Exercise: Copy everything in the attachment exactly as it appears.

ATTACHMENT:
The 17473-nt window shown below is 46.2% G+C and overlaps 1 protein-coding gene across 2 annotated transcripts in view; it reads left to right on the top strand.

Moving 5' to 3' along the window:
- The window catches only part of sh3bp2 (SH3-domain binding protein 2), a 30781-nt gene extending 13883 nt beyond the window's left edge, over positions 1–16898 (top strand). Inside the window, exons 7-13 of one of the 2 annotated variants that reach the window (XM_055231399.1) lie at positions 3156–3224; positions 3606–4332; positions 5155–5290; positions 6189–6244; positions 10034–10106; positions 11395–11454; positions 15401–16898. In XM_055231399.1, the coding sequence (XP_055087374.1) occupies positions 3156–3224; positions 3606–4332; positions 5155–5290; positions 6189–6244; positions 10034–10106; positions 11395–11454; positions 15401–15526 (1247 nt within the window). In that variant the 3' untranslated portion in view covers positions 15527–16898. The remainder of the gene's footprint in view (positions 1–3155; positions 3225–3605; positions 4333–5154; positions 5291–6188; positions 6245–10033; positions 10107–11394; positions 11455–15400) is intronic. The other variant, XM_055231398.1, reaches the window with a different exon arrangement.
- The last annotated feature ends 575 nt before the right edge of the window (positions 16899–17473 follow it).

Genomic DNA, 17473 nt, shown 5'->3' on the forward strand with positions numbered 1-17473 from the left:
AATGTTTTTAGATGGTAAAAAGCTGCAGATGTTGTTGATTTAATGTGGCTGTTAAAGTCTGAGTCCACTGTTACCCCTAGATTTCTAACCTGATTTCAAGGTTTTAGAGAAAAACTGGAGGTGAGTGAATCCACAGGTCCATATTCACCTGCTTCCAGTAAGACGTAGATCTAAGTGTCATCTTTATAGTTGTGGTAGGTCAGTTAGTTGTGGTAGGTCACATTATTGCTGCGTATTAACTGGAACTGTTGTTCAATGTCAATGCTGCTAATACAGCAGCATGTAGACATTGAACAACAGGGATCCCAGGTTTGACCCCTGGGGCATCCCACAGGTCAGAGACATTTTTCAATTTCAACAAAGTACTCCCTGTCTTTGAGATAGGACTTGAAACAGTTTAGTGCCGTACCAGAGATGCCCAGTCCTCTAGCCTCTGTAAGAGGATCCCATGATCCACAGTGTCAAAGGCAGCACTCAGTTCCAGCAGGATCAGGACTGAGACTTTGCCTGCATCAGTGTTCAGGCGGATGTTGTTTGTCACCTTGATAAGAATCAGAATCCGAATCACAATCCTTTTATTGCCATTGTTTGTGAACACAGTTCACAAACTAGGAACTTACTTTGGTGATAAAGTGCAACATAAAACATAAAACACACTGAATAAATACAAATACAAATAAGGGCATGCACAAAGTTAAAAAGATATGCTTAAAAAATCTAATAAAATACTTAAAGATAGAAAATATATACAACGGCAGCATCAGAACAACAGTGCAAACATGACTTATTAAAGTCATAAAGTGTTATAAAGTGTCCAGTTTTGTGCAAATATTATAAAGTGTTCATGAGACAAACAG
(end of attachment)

The 17473-nt window shown below is 46.2% G+C and overlaps 1 protein-coding gene across 2 annotated transcripts in view; it reads left to right on the top strand.

Moving 5' to 3' along the window:
- The window catches only part of sh3bp2 (SH3-domain binding protein 2), a 30781-nt gene extending 13883 nt beyond the window's left edge, over positions 1–16898 (top strand). Inside the window, exons 7-13 of one of the 2 annotated variants that reach the window (XM_055231399.1) lie at positions 3156–3224; positions 3606–4332; positions 5155–5290; positions 6189–6244; positions 10034–10106; positions 11395–11454; positions 15401–16898. In XM_055231399.1, the coding sequence (XP_055087374.1) occupies positions 3156–3224; positions 3606–4332; positions 5155–5290; positions 6189–6244; positions 10034–10106; positions 11395–11454; positions 15401–15526 (1247 nt within the window). In that variant the 3' untranslated portion in view covers positions 15527–16898. The remainder of the gene's footprint in view (positions 1–3155; positions 3225–3605; positions 4333–5154; positions 5291–6188; positions 6245–10033; positions 10107–11394; positions 11455–15400) is intronic. The other variant, XM_055231398.1, reaches the window with a different exon arrangement.
- The last annotated feature ends 575 nt before the right edge of the window (positions 16899–17473 follow it).

Genomic DNA, 17473 nt, shown 5'->3' on the forward strand with positions numbered 1-17473 from the left:
AATGTTTTTAGATGGTAAAAAGCTGCAGATGTTGTTGATTTAATGTGGCTGTTAAAGTCTGAGTCCACTGTTACCCCTAGATTTCTAACCTGATTTCAAGGTTTTAGAGAAAAACTGGAGGTGAGTGAATCCACAGGTCCATATTCACCTGCTTCCAGTAAGACGTAGATCTAAGTGTCATCTTTATAGTTGTGGTAGGTCAGTTAGTTGTGGTAGGTCACATTATTGCTGCGTATTAACTGGAACTGTTGTTCAATGTCAATGCTGCTAATACAGCAGCATGTAGACATTGAACAACAGGGATCCCAGGTTTGACCCCTGGGGCATCCCACAGGTCAGAGACATTTTTCAATTTCAACAAAGTACTCCCTGTCTTTGAGATAGGACTTGAAACAGTTTAGTGCCGTACCAGAGATGCCCAGTCCTCTAGCCTCTGTAAGAGGATCCCATGATCCACAGTGTCAAAGGCAGCACTCAGTTCCAGCAGGATCAGGACTGAGACTTTGCCTGCATCAGTGTTCAGGCGGATGTTGTTTGTCACCTTGATAAGAATCAGAATCCGAATCACAATCCTTTTATTGCCATTGTTTGTGAACACAGTTCACAAACTAGGAACTTACTTTGGTGATAAAGTGCAACATAAAACATAAAACACACTGAATAAATACAAATACAAATAAGGGCATGCACAAAGTTAAAAAGATATGCTTAAAAAATCTAATAAAATACTTAAAGATAGAAAATATATACAACGGCAGCATCAGAACAACAGTGCAAACATGACTTATTAAAGTCATAAAGTGTTATAAAGTGTCCAGTTTTGTGCAAATATTATAAAGTGTTCATGAGACAAACAG